Demonstrators gathered in Montreal Saturday to protest Turkey’s incursion into northeast Syria, warning of humanitarian disaster and U.S. strategic folly.
Members of the Kurdish-Canadian community said the Turkish assault could upend the stability of a fragile region, trigger an ethnic cleansing of Kurds and roll back progress against militants affiliated with the Islamic State, also known as Daesh.
Turkey’s military offensive targeting Kurdish militia comes after U.S. President Donald Trump abruptly decided Sunday that American troops would not interfere in it — a radical shift in his country’s foreign policy.
Trump’s decision to withdraw from Syria, which has drawn widespread condemnation internationally and across party lines within the U.S., is widely seen as an abandonment of the Syrian Kurdish fighters who have been America’s sole allies in Syria fighting Islamic State.
Beritan Oerde, an organizer with the Kurdish Foundation of Quebec, says she hopes the downtown demonstration will help put pressure on governments and international institutions to take stronger action.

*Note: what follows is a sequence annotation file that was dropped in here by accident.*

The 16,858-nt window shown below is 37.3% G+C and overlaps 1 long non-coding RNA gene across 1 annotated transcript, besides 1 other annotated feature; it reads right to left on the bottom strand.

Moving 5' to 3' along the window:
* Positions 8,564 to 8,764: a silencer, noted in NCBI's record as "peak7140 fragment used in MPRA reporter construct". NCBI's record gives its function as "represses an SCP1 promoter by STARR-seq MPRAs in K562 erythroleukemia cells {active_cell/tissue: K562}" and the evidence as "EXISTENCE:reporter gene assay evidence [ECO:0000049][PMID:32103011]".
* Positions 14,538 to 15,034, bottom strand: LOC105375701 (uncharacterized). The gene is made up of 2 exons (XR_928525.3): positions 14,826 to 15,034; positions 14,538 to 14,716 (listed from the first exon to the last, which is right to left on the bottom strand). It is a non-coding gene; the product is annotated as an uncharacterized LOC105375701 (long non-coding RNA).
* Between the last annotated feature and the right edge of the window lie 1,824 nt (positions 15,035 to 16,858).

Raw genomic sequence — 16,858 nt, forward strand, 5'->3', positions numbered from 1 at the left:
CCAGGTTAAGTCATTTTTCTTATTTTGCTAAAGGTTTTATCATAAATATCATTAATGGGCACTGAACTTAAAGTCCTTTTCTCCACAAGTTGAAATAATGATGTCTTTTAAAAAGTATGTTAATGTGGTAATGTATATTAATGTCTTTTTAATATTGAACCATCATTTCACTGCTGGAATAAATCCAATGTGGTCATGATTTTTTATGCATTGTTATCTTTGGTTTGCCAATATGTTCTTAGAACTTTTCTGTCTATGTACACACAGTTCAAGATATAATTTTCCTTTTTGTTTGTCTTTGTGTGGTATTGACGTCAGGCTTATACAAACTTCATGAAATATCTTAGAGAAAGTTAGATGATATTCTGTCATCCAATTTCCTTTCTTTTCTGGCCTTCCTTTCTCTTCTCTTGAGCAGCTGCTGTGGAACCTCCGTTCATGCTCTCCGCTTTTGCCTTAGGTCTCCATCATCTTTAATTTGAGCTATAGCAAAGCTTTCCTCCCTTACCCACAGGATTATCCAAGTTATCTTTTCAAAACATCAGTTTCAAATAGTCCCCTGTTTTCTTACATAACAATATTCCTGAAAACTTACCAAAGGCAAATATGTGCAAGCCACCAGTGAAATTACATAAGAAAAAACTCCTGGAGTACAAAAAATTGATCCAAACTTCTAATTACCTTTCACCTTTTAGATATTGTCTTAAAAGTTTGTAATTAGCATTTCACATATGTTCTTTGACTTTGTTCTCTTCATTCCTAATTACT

“Sometimes we feel very far away but that doesn’t matter. Any type of voice from across the world sometimes puts pressure on institutions and governments,” said Oerde, a political science student at Concordia University.
“It’s a harsh reality — this could have been me,” she said.
Oerde, whose extended family fled Syria in 2013 after the civil war broke out, joined other demonstrators in calling for sanctions against Turkey.
On Friday, the Trump administration threatened crippling new sanctions against Ankara in a belated response to the cross-border assault, which President Recep Tayyip Erdogan says will create a “safe zone” running along the Syrian side of the frontier.
Foreign Affairs Minister Chrystia Freeland, currently running for re-election, joined Canada’s major allies in condemning the attacks, spelling out Canada’s position in a series of tweets Wednesday that said Turkey’s unilateral action risks reviving a battered Islamic State.